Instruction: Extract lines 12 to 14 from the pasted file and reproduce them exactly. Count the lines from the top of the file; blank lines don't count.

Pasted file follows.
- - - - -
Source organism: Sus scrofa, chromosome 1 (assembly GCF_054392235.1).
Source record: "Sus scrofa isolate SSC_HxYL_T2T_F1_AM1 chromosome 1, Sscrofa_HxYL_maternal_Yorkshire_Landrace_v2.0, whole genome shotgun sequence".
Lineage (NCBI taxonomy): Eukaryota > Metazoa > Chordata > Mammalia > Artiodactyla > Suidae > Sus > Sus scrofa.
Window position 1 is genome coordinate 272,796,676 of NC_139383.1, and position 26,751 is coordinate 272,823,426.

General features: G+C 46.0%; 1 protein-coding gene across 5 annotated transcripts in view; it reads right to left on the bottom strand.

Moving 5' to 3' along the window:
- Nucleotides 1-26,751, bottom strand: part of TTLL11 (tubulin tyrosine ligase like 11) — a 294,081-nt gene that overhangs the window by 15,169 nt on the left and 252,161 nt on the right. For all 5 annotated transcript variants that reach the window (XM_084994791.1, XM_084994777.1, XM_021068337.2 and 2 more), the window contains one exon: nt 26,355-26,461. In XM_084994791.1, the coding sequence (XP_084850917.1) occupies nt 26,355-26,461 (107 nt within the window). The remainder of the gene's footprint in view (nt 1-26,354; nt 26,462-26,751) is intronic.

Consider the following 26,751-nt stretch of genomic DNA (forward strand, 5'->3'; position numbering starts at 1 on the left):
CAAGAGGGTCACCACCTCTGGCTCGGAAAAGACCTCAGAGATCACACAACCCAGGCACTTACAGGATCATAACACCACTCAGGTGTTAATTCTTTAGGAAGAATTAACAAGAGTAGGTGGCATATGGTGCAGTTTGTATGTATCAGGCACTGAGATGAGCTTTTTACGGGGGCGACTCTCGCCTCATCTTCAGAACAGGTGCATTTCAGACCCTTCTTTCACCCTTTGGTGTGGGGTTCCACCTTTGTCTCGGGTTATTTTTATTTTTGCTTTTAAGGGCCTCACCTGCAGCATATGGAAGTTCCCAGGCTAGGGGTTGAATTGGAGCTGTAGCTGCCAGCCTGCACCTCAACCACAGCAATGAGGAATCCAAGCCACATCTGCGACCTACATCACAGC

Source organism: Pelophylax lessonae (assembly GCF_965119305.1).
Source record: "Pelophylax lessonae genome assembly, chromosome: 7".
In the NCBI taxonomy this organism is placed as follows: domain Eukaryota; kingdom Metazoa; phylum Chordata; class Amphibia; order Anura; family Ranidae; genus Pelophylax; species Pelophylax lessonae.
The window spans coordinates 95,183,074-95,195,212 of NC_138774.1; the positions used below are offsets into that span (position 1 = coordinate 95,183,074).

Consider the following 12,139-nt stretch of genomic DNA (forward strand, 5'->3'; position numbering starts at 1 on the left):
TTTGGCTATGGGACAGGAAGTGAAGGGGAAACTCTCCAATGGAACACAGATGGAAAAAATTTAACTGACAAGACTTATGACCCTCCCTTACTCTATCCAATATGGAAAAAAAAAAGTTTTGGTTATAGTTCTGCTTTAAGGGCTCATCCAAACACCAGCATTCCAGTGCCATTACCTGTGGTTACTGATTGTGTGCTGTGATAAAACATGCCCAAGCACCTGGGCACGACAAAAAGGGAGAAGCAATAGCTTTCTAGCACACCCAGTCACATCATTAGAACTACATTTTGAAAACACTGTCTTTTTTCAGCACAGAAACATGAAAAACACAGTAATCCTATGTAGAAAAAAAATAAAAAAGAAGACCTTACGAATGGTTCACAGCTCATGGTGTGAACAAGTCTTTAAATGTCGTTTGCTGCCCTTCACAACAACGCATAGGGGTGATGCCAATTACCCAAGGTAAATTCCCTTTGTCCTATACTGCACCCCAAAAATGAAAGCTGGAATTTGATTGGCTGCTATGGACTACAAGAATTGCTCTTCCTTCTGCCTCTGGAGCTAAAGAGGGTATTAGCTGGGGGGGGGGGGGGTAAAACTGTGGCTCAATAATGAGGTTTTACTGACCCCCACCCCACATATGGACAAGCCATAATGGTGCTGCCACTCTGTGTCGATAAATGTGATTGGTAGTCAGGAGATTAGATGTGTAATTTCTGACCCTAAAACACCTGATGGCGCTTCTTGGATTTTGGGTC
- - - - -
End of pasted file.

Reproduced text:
In the NCBI taxonomy this organism is placed as follows: domain Eukaryota; kingdom Metazoa; phylum Chordata; class Amphibia; order Anura; family Ranidae; genus Pelophylax; species Pelophylax lessonae.
The window spans coordinates 95,183,074-95,195,212 of NC_138774.1; the positions used below are offsets into that span (position 1 = coordinate 95,183,074).

Consider the following 12,139-nt stretch of genomic DNA (forward strand, 5'->3'; position numbering starts at 1 on the left):